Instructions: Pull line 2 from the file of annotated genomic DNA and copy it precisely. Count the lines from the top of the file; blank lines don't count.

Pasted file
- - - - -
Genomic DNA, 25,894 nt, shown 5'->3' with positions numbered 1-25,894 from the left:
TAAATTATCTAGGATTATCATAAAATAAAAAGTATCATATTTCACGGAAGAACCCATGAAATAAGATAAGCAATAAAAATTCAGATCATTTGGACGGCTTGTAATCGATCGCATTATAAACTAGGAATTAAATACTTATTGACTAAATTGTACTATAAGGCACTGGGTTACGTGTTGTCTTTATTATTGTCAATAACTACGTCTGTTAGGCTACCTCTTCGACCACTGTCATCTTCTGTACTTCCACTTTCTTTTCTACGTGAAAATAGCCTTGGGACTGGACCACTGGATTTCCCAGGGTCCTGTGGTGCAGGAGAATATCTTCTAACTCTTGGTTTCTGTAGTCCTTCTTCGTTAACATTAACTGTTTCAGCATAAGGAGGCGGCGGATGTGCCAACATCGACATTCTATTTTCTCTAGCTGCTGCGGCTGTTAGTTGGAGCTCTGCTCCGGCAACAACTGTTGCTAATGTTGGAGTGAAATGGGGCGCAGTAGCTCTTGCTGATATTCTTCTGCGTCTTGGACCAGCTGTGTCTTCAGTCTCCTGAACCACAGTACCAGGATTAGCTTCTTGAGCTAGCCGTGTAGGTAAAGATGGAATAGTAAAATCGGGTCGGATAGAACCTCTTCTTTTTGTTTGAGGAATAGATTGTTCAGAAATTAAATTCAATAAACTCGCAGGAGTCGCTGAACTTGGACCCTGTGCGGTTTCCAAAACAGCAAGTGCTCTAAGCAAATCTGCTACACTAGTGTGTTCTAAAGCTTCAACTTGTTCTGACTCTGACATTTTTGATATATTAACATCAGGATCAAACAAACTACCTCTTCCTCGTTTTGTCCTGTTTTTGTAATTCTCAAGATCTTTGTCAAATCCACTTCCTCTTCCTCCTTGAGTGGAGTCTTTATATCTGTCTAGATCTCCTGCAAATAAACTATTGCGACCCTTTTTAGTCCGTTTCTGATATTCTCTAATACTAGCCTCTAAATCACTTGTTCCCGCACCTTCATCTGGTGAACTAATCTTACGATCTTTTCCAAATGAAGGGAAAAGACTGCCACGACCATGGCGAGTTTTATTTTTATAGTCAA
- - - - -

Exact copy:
TAAATTATCTAGGATTATCATAAAATAAAAAGTATCATATTTCACGGAAGAACCCATGAAATAAGATAAGCAATAAAAATTCAGATCATTTGGACGGCTTGTAATCGATCGCATTATAAACTAGGAATTAAATACTTATTGACTAAATTGTACTATAAGGCACTGGGTTACGTGTTGTCTTTATTATTGTCAATAACTACGTCTGTTAGGCTACCTCTTCGACCACTGTCATCTTCTGTACTTCCACTTTCTTTTCTACGTGAAAATAGCCTTGGGACTGGACCACTGGATTTCCCAGGGTCCTGTGGTGCAGGAGAATATCTTCTAACTCTTGGTTTCTGTAGTCCTTCTTCGTTAACATTAACTGTTTCAGCATAAGGAGGCGGCGGATGTGCCAACATCGACATTCTATTTTCTCTAGCTGCTGCGGCTGTTAGTTGGAGCTCTGCTCCGGCAACAACTGTTGCTAATGTTGGAGTGAAATGGGGCGCAGTAGCTCTTGCTGATATTCTTCTGCGTCTTGGACCAGCTGTGTCTTCAGTCTCCTGAACCACAGTACCAGGATTAGCTTCTTGAGCTAGCCGTGTAGGTAAAGATGGAATAGTAAAATCGGGTCGGATAGAACCTCTTCTTTTTGTTTGAGGAATAGATTGTTCAGAAATTAAATTCAATAAACTCGCAGGAGTCGCTGAACTTGGACCCTGTGCGGTTTCCAAAACAGCAAGTGCTCTAAGCAAATCTGCTACACTAGTGTGTTCTAAAGCTTCAACTTGTTCTGACTCTGACATTTTTGATATATTAACATCAGGATCAAACAAACTACCTCTTCCTCGTTTTGTCCTGTTTTTGTAATTCTCAAGATCTTTGTCAAATCCACTTCCTCTTCCTCCTTGAGTGGAGTCTTTATATCTGTCTAGATCTCCTGCAAATAAACTATTGCGACCCTTTTTAGTCCGTTTCTGATATTCTCTAATACTAGCCTCTAAATCACTTGTTCCCGCACCTTCATCTGGTGAACTAATCTTACGATCTTTTCCAAATGAAGGGAAAAGACTGCCACGACCATGGCGAGTTTTATTTTTATAGTCAA